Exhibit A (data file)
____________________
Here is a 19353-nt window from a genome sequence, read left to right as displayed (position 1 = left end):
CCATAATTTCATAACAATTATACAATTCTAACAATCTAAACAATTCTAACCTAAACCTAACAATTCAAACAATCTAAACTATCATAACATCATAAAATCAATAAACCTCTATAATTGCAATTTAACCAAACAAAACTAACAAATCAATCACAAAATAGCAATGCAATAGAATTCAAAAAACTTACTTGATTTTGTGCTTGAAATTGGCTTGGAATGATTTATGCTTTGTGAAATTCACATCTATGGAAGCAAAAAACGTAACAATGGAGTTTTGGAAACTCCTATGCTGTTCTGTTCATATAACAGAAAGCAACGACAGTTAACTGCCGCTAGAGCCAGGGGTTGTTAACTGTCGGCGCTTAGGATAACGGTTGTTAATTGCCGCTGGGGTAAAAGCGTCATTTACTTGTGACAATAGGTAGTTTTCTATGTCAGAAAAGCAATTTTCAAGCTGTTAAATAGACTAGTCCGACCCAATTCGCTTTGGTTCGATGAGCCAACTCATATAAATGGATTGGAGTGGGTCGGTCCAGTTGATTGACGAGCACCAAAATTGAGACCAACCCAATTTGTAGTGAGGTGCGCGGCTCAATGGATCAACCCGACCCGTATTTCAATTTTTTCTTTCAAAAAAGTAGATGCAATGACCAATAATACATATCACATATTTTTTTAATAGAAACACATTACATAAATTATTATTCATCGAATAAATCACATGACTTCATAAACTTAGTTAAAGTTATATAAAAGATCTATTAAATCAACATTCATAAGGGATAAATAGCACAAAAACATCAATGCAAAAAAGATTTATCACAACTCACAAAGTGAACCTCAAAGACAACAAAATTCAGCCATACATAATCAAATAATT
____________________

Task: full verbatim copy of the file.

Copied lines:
Here is a 19353-nt window from a genome sequence, read left to right as displayed (position 1 = left end):
CCATAATTTCATAACAATTATACAATTCTAACAATCTAAACAATTCTAACCTAAACCTAACAATTCAAACAATCTAAACTATCATAACATCATAAAATCAATAAACCTCTATAATTGCAATTTAACCAAACAAAACTAACAAATCAATCACAAAATAGCAATGCAATAGAATTCAAAAAACTTACTTGATTTTGTGCTTGAAATTGGCTTGGAATGATTTATGCTTTGTGAAATTCACATCTATGGAAGCAAAAAACGTAACAATGGAGTTTTGGAAACTCCTATGCTGTTCTGTTCATATAACAGAAAGCAACGACAGTTAACTGCCGCTAGAGCCAGGGGTTGTTAACTGTCGGCGCTTAGGATAACGGTTGTTAATTGCCGCTGGGGTAAAAGCGTCATTTACTTGTGACAATAGGTAGTTTTCTATGTCAGAAAAGCAATTTTCAAGCTGTTAAATAGACTAGTCCGACCCAATTCGCTTTGGTTCGATGAGCCAACTCATATAAATGGATTGGAGTGGGTCGGTCCAGTTGATTGACGAGCACCAAAATTGAGACCAACCCAATTTGTAGTGAGGTGCGCGGCTCAATGGATCAACCCGACCCGTATTTCAATTTTTTCTTTCAAAAAAGTAGATGCAATGACCAATAATACATATCACATATTTTTTTAATAGAAACACATTACATAAATTATTATTCATCGAATAAATCACATGACTTCATAAACTTAGTTAAAGTTATATAAAAGATCTATTAAATCAACATTCATAAGGGATAAATAGCACAAAAACATCAATGCAAAAAAGATTTATCACAACTCACAAAGTGAACCTCAAAGACAACAAAATTCAGCCATACATAATCAAATAATT